How to Work Woven Wheel Stitch

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    Directions for Woven Wheel Stitch

    Woven Wheel Stitch Diagram
    Woven Wheel Stitch Diagram. © Mollie Johanson

    Woven Wheel Stitch is an easy-to-learn embroidery stitch that packs a huge punch. It is sometimes called woven rose stitch, and as its name suggests, it forms a wheel or rose-like circle by weaving the thread.

    Although technically comprised of several stitches, woven wheel is referred to as a single stitch. Use it as you create bold and beautiful floral embroideries.

    This stitch can be worked very tightly, which will build up a thicker and more dimensional stitch, or you can keep the weaving a...MORE little looser, resulting in a softer and flatter stitch.

    To work the woven wheel stitch, start with an odd number of straight stitches, forming a star. Five or seven stitches are a good choice. Try to make each stitch evenly spaced and the same length.

    Bring the needle up near the center and begin weaving the needle over and under each straight stitch spoke. Take care that you don't catch any of the threads with your needle.

    Continue weaving around the spokes until the circle is filled in and you can no longer see any of the spokes showing.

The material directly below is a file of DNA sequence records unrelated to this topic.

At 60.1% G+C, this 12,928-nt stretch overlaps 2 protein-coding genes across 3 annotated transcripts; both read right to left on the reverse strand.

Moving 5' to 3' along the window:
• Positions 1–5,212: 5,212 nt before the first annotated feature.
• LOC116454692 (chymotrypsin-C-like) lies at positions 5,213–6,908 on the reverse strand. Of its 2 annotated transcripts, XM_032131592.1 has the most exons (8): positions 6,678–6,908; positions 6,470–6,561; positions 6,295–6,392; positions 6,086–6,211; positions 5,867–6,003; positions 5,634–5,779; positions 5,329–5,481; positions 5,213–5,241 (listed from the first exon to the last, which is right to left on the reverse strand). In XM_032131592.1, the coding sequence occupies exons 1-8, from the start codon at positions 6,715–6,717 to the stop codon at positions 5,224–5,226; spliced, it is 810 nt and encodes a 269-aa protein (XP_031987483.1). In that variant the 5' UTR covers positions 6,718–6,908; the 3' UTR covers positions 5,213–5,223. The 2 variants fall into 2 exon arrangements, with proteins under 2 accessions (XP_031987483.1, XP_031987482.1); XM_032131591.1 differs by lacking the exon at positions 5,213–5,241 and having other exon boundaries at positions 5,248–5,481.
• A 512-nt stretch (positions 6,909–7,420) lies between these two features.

Bring the needle back down under the edge of the weaving. 

    If you run out of thread as you are weaving, bring the needle to the back, secure it, and start a new thread, continuing the weaving as before.

    When working the straight stitch spokes, you may want to use a sharp needle to pierce the fabric. When you are weaving, however, it's best to switch to a tapestry needle with a ballpoint. This will help prevent the needle from catching and pulling the weaving.

    It's difficult to capture the look of this stitch in an illustration, so continue on to see a finished example and get some ideas for ways to use the woven wheel in your embroidery.

    Continue to 2 of 2 below.
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    Samples of Woven Wheel Stitching

    Woven Wheel Stitch Examples
    Woven Wheel Stitch Examples. © Mollie Johanson

    The stitch on left is woven tightly. The result is a flower that is about 1/4in thick and very dense. 

    On the right, the weaving is pulled only tight enough to bring the threads in so they are touching. This makes a much flatter flower, which can almost look too flat to be considered a 'woven rose'. To get the look above, fluff the finished flower a bit with your finger. 

    Although shown here with only one color, you can very easily change colors throughout the stitch to create multi-color...MORE flowers or other motifs.

    You can also leave the center open, giving you room to fill it with other stitches, such as french knots. To do this, stitch the spokes so that they don't touch in the middle.

    Woven wheel stitch is also commonly used with silk ribbon embroidery. For this, stitch the spokes with a single strand of embroidery floss, then do the weaving with ribbon. As you work around the circle, pay attention to the twist of the ribbon, folding and twisting it to get the look you want.

    Add this to your stitch knowledge and you'll be making large roses and floralscapes in hardly any time at all!